The Health and Social Care Bill – what does it mean for ENT services?

The Health and Social Care Bill is making its way through the parliamentary process. It represents one of the most profound and significant changes to the commissioning (purchasing) of healthcare in the UK in decades. 

The current coalition Government has explained that healthcare provision must change. We have a population living much longer than ever before but, sadly, often with long-term chronic conditions which require on-going medical care, and often for long periods of time. We are also still gripped by the effects of the financial crisis, and with Portugal’s recent problems, it’s clear that there is still some way to go before we escape its consequences. These two problems alone demand enormous cost savings.

However, it seems that the Bill is less about changing healthcare provision, but rather a change to how medical services are bought and paid for. Over 80% of the NHS purchasing budget is to be given to GPs to manage. This has clearly caused widespread concern and many medico-political commentators have highlighted the potential conflicts of interest the new commissioning arrangements raise. General Practitioners referring to “any willing providers” in which they may have a personal and financial interest, the ability of GP consortia to re-distribute a share of “profits”, and the worry that, no matter how much it is denied, the final arbiter of care pathways will be cost, are just a few of the more serious examples.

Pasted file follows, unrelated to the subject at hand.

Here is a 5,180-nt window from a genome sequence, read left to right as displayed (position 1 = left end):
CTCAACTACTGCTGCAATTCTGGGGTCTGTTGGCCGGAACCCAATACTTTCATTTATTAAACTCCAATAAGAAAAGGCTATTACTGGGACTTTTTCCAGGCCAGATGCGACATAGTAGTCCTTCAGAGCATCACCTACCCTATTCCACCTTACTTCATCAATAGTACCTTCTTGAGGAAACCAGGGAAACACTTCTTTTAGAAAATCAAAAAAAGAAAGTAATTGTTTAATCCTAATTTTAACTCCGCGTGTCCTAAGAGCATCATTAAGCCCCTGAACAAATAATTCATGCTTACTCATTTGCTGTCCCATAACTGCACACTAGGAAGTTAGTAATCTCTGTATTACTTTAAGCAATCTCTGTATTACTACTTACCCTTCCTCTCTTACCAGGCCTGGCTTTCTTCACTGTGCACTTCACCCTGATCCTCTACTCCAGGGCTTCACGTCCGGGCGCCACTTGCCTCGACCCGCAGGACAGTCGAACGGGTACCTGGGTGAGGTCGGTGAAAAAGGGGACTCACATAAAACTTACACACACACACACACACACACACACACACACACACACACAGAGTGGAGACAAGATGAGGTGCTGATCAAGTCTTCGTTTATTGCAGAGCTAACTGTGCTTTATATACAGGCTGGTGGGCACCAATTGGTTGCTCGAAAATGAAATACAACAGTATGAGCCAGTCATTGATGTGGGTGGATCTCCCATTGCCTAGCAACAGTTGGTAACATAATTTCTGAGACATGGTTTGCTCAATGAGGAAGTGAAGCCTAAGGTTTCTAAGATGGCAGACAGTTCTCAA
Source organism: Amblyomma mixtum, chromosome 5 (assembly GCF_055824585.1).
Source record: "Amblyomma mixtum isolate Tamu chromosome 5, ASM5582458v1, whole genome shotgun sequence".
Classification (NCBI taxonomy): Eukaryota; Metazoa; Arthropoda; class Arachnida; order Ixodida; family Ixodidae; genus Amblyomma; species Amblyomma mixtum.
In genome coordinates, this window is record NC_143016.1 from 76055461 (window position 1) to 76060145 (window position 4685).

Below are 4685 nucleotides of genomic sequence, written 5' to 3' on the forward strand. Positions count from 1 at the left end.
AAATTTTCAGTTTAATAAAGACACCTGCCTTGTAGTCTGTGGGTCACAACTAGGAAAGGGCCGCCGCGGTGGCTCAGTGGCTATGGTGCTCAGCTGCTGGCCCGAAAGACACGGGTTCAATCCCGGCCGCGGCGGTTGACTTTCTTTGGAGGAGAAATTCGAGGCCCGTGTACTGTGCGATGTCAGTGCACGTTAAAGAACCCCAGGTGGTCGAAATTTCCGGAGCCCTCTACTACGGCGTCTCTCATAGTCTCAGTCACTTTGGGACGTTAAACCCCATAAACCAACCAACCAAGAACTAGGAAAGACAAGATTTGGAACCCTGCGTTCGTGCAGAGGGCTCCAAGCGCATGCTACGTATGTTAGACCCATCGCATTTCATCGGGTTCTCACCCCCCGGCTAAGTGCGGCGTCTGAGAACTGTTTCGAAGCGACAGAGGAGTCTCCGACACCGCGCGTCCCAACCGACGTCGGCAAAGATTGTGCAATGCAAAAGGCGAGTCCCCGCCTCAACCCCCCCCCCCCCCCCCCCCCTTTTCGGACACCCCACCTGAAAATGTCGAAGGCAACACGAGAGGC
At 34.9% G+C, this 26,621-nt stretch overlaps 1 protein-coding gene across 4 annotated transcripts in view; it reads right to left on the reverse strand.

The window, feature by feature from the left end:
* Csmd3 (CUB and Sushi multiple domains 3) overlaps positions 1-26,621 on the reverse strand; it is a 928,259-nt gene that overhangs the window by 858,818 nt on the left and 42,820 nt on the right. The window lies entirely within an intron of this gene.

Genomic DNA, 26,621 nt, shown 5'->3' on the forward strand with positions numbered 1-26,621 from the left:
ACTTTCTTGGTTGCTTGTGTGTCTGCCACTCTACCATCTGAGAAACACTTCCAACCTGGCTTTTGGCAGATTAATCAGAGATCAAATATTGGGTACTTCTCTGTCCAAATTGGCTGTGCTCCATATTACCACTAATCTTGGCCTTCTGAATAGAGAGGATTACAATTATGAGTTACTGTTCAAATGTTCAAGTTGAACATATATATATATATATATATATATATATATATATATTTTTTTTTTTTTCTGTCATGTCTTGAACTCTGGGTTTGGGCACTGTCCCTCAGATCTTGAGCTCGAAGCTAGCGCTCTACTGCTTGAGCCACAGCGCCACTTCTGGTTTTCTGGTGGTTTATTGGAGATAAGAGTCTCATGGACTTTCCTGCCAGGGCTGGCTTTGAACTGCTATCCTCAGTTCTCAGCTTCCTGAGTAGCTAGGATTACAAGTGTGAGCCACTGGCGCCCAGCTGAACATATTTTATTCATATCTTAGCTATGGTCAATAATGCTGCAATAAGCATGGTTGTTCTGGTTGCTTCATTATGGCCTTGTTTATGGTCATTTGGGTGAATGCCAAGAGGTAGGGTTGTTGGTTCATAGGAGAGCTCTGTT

In secondary care (hospitals) there is also great concern. One of the biggest worries is that by removing much of the straightforward, “profitable”, elective work, there is a risk of destabilising hospitals and therefore the provision of emergency care – an area of medicine that is continuing to grow!

The argument for the GP as commissioner of their patients’ healthcare is that they will act as a true advocate, and have the knowledge to best decide what should be purchased, and, hopefully, what is good value for money! However, whilst this looks and sounds good in theory, it may not work in practice.

First of all, no-one has really looked at the issue of what is good value for money? This will become rationing by any other word. However, there is a limited pot of money and, at some point, the collective “we” need to decide what is appropriate to be provided by the state for its people. Or perhaps GPs are being set up to be the “bad guys” when they are forced to ration?

Secondly, and probably more pertinent to ENT services, is that many GPs don’t seem to know what they should be buying. ENT specialists are being asked almost daily: what should a reasonable ENT service look like, and what are appropriate ENT services to buy? It will probably be difficult to avoid commissioning emergency services, cancer care and most paediatric ENT services. The rest of ENT service relates to quality-of-life rather than life-threatening problems, and so is open to debate? However, with undergraduate training being what it is, most GPs will not suddenly acquire sufficient ENT skills to become ENT experts. 

This is where an independent group of highly trained ENT surgeons becomes extremely valuable. The Surrey and Hampshire ENT partnership will continue to work to provide the most up-to-date, comprehensive, quality ENT service to all of its patients and customers, whether or not such treatment is available on the NHS.